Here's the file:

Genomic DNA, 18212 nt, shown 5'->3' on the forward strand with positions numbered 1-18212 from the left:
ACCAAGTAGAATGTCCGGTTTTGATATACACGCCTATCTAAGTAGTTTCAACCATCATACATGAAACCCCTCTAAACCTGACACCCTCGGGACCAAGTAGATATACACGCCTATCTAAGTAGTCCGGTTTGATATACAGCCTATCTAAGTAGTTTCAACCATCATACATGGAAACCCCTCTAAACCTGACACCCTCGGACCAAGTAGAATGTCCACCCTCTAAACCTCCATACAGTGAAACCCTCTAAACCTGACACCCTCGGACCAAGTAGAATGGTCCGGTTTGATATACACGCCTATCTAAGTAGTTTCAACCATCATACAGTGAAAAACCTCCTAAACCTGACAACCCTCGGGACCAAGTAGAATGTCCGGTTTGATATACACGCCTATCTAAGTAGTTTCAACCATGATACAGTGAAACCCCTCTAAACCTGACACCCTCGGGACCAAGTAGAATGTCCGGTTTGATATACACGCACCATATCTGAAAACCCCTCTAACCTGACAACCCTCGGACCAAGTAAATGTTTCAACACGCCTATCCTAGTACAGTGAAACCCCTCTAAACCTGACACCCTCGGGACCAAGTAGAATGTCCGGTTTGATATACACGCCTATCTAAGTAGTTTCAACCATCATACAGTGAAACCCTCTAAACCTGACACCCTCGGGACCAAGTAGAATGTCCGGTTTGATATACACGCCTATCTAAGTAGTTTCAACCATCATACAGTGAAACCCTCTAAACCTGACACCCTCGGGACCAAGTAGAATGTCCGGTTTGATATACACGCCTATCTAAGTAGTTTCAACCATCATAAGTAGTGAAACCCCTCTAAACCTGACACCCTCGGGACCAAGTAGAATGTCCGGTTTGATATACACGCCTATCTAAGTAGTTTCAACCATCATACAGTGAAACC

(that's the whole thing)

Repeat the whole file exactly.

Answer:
Genomic DNA, 18212 nt, shown 5'->3' on the forward strand with positions numbered 1-18212 from the left:
ACCAAGTAGAATGTCCGGTTTTGATATACACGCCTATCTAAGTAGTTTCAACCATCATACATGAAACCCCTCTAAACCTGACACCCTCGGGACCAAGTAGATATACACGCCTATCTAAGTAGTCCGGTTTGATATACAGCCTATCTAAGTAGTTTCAACCATCATACATGGAAACCCCTCTAAACCTGACACCCTCGGACCAAGTAGAATGTCCACCCTCTAAACCTCCATACAGTGAAACCCTCTAAACCTGACACCCTCGGACCAAGTAGAATGGTCCGGTTTGATATACACGCCTATCTAAGTAGTTTCAACCATCATACAGTGAAAAACCTCCTAAACCTGACAACCCTCGGGACCAAGTAGAATGTCCGGTTTGATATACACGCCTATCTAAGTAGTTTCAACCATGATACAGTGAAACCCCTCTAAACCTGACACCCTCGGGACCAAGTAGAATGTCCGGTTTGATATACACGCACCATATCTGAAAACCCCTCTAACCTGACAACCCTCGGACCAAGTAAATGTTTCAACACGCCTATCCTAGTACAGTGAAACCCCTCTAAACCTGACACCCTCGGGACCAAGTAGAATGTCCGGTTTGATATACACGCCTATCTAAGTAGTTTCAACCATCATACAGTGAAACCCTCTAAACCTGACACCCTCGGGACCAAGTAGAATGTCCGGTTTGATATACACGCCTATCTAAGTAGTTTCAACCATCATACAGTGAAACCCTCTAAACCTGACACCCTCGGGACCAAGTAGAATGTCCGGTTTGATATACACGCCTATCTAAGTAGTTTCAACCATCATAAGTAGTGAAACCCCTCTAAACCTGACACCCTCGGGACCAAGTAGAATGTCCGGTTTGATATACACGCCTATCTAAGTAGTTTCAACCATCATACAGTGAAACC